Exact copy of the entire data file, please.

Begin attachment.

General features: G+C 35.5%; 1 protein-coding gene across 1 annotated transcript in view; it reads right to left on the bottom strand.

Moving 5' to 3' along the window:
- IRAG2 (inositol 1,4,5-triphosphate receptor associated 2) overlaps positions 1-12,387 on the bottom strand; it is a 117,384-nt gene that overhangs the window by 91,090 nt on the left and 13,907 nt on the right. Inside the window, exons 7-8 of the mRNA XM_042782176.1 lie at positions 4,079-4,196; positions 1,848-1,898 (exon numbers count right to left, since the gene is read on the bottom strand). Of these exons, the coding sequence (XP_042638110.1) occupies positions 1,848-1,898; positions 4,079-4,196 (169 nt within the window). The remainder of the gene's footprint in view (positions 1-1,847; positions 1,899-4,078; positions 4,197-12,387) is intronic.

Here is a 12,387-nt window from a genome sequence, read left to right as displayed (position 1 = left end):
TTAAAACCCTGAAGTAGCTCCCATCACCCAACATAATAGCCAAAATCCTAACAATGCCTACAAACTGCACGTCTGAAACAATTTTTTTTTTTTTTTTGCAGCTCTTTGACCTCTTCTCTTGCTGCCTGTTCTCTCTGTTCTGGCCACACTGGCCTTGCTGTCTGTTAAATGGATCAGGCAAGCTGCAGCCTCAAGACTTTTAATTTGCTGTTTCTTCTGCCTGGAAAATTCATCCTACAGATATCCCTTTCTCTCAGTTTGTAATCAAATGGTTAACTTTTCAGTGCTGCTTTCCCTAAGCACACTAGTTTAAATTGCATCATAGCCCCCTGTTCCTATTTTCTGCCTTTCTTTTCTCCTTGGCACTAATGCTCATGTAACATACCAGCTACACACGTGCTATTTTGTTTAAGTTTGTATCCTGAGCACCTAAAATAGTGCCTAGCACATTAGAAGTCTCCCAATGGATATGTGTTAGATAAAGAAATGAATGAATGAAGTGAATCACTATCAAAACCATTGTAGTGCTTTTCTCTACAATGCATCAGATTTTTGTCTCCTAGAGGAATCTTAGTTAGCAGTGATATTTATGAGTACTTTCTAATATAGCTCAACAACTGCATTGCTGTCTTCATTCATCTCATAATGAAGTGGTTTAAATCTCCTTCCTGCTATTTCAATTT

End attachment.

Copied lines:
General features: G+C 35.5%; 1 protein-coding gene across 1 annotated transcript in view; it reads right to left on the bottom strand.

Moving 5' to 3' along the window:
- IRAG2 (inositol 1,4,5-triphosphate receptor associated 2) overlaps positions 1-12,387 on the bottom strand; it is a 117,384-nt gene that overhangs the window by 91,090 nt on the left and 13,907 nt on the right. Inside the window, exons 7-8 of the mRNA XM_042782176.1 lie at positions 4,079-4,196; positions 1,848-1,898 (exon numbers count right to left, since the gene is read on the bottom strand). Of these exons, the coding sequence (XP_042638110.1) occupies positions 1,848-1,898; positions 4,079-4,196 (169 nt within the window). The remainder of the gene's footprint in view (positions 1-1,847; positions 1,899-4,078; positions 4,197-12,387) is intronic.

Here is a 12,387-nt window from a genome sequence, read left to right as displayed (position 1 = left end):
TTAAAACCCTGAAGTAGCTCCCATCACCCAACATAATAGCCAAAATCCTAACAATGCCTACAAACTGCACGTCTGAAACAATTTTTTTTTTTTTTTTGCAGCTCTTTGACCTCTTCTCTTGCTGCCTGTTCTCTCTGTTCTGGCCACACTGGCCTTGCTGTCTGTTAAATGGATCAGGCAAGCTGCAGCCTCAAGACTTTTAATTTGCTGTTTCTTCTGCCTGGAAAATTCATCCTACAGATATCCCTTTCTCTCAGTTTGTAATCAAATGGTTAACTTTTCAGTGCTGCTTTCCCTAAGCACACTAGTTTAAATTGCATCATAGCCCCCTGTTCCTATTTTCTGCCTTTCTTTTCTCCTTGGCACTAATGCTCATGTAACATACCAGCTACACACGTGCTATTTTGTTTAAGTTTGTATCCTGAGCACCTAAAATAGTGCCTAGCACATTAGAAGTCTCCCAATGGATATGTGTTAGATAAAGAAATGAATGAATGAAGTGAATCACTATCAAAACCATTGTAGTGCTTTTCTCTACAATGCATCAGATTTTTGTCTCCTAGAGGAATCTTAGTTAGCAGTGATATTTATGAGTACTTTCTAATATAGCTCAACAACTGCATTGCTGTCTTCATTCATCTCATAATGAAGTGGTTTAAATCTCCTTCCTGCTATTTCAATTT